PhD-student position in Neuroscience within the subject of ocean acidification and the effects of elevated pCO2 on fish behaviourPublished 22 February 2013 Jobs , Science Leave a Comment
Uppsala University hereby declares the following position to be open for application:
PhD-student position in Neuroscience within the subject of ocean acidification and the effects of elevated pCO2 on fish behaviour
at the Department of Neuroscience, Physiology Unit, Uppsala Biomedical Centre (BMC), Uppsala University, starting as soon as possible.
Ocean CO2 levels increase in line with atmospheric CO2 and recent studies showed that fish reared in high-CO2 water (700 – 900 ppm which is predicted by IPPC for year 2050 and 2100) display drastic behavioural alterations. For instance, instead of the normal avoidance reaction, the smell of predatory fish attracted fish larvae raised in CO2-acidified water. These behavioural effects of elevated pCO2 seem to be mediated by effects on the central nervous system of the fish. The fact that these effects are observed in several species indicates that the scope of this problem is truly global. The project, which is funded by the Swedish Research Council (VR), is focused on the neural mechanisms mediating behavioral effects of elevated pCO2.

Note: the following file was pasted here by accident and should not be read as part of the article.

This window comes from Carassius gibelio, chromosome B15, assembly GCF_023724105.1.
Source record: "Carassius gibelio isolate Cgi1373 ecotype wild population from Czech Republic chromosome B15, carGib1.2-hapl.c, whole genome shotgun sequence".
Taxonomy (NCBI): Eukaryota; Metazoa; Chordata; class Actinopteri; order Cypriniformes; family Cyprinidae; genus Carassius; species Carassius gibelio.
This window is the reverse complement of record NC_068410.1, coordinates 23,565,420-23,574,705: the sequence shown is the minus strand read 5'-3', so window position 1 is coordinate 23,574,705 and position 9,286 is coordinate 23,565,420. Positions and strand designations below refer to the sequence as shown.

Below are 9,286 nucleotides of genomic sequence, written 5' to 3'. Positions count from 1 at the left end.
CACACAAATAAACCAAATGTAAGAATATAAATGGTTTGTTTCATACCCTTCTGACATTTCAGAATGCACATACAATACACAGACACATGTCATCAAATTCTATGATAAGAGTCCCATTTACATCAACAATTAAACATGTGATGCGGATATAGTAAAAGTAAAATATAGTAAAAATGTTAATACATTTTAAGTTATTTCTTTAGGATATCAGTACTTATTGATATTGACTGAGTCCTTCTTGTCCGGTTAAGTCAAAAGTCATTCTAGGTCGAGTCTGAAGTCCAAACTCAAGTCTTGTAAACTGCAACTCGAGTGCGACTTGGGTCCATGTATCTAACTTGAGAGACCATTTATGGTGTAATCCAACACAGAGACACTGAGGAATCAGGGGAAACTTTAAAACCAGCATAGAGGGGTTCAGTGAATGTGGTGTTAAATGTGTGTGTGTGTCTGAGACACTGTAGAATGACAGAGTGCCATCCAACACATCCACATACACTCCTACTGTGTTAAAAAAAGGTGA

Effects of ocean acidification on the embryos and larvae of red king crab, Paralithodes camtschaticusPublished 22 February 2013 Science Leave a Comment
Tags: biological response, crustaceans, laboratory, morphology, North Pacific, reproduction, survival